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Published In

Science Advances
Volume 5 | Issue 9
September 2019

Submission history

Received: 21 March 2019
Accepted: 19 August 2019


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We are grateful to Göran, Gustav, Sören, and Stig Thor for long-term support with samples from the Thorsberg quarry. K. Deppert, P. Eriksson, and P. Kristiansson made this study possible at Lund University. Three reviewers helped to improve the paper. This is a contribution to the ongoing Ordovician IGCP 653 project. Funding: B.Sc. was supported by the Swedish Research Council, the Knut and Alice Wallenberg Foundation, and an ERC-Advanced grant (ASTROGEOBIOSPHERE 213000). P.R.H. was supported by the Tawani Foundation. M.M.M.M. was supported by an Ambizione grant from the Swiss National Science Foundation. A.D. was supported by the Regional Governmental Program of Competitive Growth of Kazan Federal University and Russian Foundation for Basic Research (grant N19-05-00748). D.A.T.H. was supported by a fellowship from the Leverhulme Trust. S.G., P.C., M.v.G., and B.So. were supported by the Belgian Science Policy (Belspo), the FWO, and the VUB strategic program. V.D. was supported by the FRS-FNRS, Belspo, and the ERC-Starting Grant (ISoSyC 336718). Author contributions: B.Sc. conceived and coordinated the project. K.A.F. performed the He-3 analyses. S.G. led the study of the Antarctic micrometeorites, supported by P.C., V.D., M.v.G., and B.So.. P.R.H. interpreted the 21Ne results and drafted Fig. 3, with help from R.W. and M.M.M.M. B.P.-E. performed the osmium isotope analyses. A.D. contributed to the regional geology and sea level history of the Ordovician. J.F. focused on the effects of extraterrestrial dust in atmospheres. S.M.B. and D.A.T.H. were responsible for the broad area of Ordovician paleontology and stratigraphy. B.Sc., S.B., F.I., S.L., and E.M. recovered and analyzed the spinels and interpreted their origin. F.T. supervised the work in the Astrogeobiology Laboratory. B.Sc. wrote the first draft, and all authors contributed to the interpretation of the results and to the final text. Competing interests: The authors declare that they have no competing interests. Data and materials availability: All data needed to evaluate the conclusions in the paper are present in the paper and/or the Supplementary Materials. Additional data related to this paper may be requested from the authors.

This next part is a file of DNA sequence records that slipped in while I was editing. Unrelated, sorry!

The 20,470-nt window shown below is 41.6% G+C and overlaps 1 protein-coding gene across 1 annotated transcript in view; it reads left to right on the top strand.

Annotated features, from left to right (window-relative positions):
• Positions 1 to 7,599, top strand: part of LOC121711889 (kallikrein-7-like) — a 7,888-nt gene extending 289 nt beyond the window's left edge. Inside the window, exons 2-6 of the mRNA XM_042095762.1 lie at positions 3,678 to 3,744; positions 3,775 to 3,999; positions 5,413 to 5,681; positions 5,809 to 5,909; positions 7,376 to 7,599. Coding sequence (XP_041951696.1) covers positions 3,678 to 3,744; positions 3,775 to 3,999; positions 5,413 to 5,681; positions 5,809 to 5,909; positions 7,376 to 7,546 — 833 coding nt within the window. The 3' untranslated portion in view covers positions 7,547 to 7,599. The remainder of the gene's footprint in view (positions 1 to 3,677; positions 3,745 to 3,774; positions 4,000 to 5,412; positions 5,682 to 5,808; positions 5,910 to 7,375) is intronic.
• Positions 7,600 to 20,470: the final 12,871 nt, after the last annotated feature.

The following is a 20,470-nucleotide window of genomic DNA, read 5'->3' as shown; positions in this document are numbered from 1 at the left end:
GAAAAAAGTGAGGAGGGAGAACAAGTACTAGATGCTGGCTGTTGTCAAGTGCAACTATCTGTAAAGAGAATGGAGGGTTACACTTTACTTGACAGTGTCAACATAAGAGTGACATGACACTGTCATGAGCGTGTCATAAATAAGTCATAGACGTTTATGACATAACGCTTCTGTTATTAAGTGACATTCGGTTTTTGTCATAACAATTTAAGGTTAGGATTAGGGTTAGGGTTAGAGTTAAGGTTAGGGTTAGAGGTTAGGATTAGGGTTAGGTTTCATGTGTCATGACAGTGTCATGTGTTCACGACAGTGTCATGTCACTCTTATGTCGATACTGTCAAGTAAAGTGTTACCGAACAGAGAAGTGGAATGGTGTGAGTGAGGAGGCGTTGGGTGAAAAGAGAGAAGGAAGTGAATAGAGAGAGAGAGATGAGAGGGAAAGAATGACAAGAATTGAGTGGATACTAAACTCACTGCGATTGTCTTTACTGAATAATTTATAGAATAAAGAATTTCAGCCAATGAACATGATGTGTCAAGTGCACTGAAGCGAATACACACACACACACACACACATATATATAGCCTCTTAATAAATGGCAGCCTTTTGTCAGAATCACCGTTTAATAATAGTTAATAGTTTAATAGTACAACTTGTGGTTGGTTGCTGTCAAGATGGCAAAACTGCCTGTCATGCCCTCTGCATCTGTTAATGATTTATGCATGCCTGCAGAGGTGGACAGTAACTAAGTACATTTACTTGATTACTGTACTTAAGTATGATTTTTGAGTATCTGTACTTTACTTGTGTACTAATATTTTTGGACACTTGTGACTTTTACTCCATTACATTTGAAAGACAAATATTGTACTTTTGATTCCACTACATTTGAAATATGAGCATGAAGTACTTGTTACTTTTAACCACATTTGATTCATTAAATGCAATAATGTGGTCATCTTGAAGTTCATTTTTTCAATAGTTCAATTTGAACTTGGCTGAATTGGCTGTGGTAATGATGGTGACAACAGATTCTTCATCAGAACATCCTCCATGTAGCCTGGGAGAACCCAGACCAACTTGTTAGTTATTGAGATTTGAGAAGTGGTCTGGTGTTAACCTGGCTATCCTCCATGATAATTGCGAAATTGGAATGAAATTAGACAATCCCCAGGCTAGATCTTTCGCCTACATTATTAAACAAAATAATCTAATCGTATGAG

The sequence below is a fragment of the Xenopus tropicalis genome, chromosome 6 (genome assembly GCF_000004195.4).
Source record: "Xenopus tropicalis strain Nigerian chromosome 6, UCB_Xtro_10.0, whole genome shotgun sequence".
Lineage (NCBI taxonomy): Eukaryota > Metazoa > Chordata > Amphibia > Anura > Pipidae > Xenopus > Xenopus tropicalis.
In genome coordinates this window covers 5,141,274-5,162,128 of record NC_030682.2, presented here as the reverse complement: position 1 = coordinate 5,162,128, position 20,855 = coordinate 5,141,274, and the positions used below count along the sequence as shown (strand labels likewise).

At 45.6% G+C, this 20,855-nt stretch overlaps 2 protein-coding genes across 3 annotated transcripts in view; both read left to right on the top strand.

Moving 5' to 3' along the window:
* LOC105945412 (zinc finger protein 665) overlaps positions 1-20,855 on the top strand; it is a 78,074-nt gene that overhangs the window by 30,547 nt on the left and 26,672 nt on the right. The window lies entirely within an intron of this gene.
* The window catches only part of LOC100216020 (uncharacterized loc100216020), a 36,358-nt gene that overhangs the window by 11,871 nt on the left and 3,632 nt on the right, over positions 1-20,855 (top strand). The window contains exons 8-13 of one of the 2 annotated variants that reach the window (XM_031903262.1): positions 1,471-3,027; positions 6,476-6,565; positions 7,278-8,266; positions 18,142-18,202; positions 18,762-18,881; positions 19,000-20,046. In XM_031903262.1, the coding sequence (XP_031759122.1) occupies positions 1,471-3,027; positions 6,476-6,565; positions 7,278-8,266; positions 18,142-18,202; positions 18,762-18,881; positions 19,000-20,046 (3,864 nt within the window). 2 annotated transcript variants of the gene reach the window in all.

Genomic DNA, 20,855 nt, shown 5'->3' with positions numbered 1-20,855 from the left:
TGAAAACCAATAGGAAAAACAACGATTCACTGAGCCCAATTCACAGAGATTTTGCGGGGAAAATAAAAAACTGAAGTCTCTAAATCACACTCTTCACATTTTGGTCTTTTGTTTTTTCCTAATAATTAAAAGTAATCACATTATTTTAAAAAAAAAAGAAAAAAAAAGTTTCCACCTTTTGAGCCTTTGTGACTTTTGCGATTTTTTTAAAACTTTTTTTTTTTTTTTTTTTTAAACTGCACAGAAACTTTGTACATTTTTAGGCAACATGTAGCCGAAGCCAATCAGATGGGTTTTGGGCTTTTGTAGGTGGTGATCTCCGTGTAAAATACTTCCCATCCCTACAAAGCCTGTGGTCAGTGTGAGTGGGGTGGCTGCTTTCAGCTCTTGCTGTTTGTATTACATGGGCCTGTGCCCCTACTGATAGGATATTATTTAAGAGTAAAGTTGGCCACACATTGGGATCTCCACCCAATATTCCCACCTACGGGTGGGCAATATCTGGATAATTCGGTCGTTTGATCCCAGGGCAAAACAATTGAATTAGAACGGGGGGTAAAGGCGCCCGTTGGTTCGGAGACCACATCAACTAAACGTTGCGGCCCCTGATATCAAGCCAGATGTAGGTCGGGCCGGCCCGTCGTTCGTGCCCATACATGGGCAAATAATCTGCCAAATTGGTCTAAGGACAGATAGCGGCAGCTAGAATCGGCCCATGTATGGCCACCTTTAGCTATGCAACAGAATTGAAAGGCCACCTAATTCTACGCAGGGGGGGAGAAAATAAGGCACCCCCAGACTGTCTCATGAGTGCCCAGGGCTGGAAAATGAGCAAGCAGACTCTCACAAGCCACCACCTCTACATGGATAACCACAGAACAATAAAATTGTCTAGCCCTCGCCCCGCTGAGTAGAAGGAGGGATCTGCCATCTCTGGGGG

Astrogeobiology Laboratory, Department of Physics, Lund University, Lund, Sweden.
Kenneth A. Farley
Division of Geological and Planetary Sciences, California Institute of Technology, Pasadena, CA, USA.
Department of Chemistry, Vrije Universiteit Brussel, Brussels, Belgium.
Robert A. Pritzker Center for Meteoritics and Polar Studies, The Field Museum of Natural History, Chicago, IL, USA.
Department of the Geophysical Sciences, The University of Chicago, Chicago, IL, USA.
Stig M. Bergström
School of Earth Sciences, The Ohio State University, Columbus, OH, USA.
Samuele Boschi
Astrogeobiology Laboratory, Department of Physics, Lund University, Lund, Sweden.
Analytical, Environmental, and Geo-Chemistry, Vrije Universiteit Brussel, Brussels, Belgium.
Vinciane Debaille
Laboratoire G-Time, Université Libre de Bruxelles, Brussels, Belgium.
Geological Institute, Russian Academy of Sciences, Moscow, Russia.
Institute of Geology and Oil and Gas Technologies, Kazan (Volga Region) Federal University, Kazan, Russia.
Royal Belgian Institute of Natural Sciences, Brussels, Belgium.
Department of Earth Sciences, Durham University, Durham, UK.
Faisal Iqbal
Astrogeobiology Laboratory, Department of Physics, Lund University, Lund, Sweden.
Astrogeobiology Laboratory, Department of Physics, Lund University, Lund, Sweden.
Purple Mountain Observatory, Chinese Academy of Sciences, Nanjing, China.
CAS Center for Excellence in Comparative Planetology, Hefei, China.
Astrogeobiology Laboratory, Department of Physics, Lund University, Lund, Sweden.
Department of Earth Sciences, ETH Zürich, Zürich, Switzerland.
Naturmuseum St. Gallen, St. Gallen, Switzerland.
Bernhard Peucker-Ehrenbrink
Department of Marine Chemistry and Geochemistry, Woods Hole Oceanographic Institution, Woods Hole, MA, USA.
Bastien Soens
Analytical, Environmental, and Geo-Chemistry, Vrije Universiteit Brussel, Brussels, Belgium.
Department of Earth Sciences, ETH Zürich, Zürich, Switzerland.
Fredrik Terfelt
Astrogeobiology Laboratory, Department of Physics, Lund University, Lund, Sweden.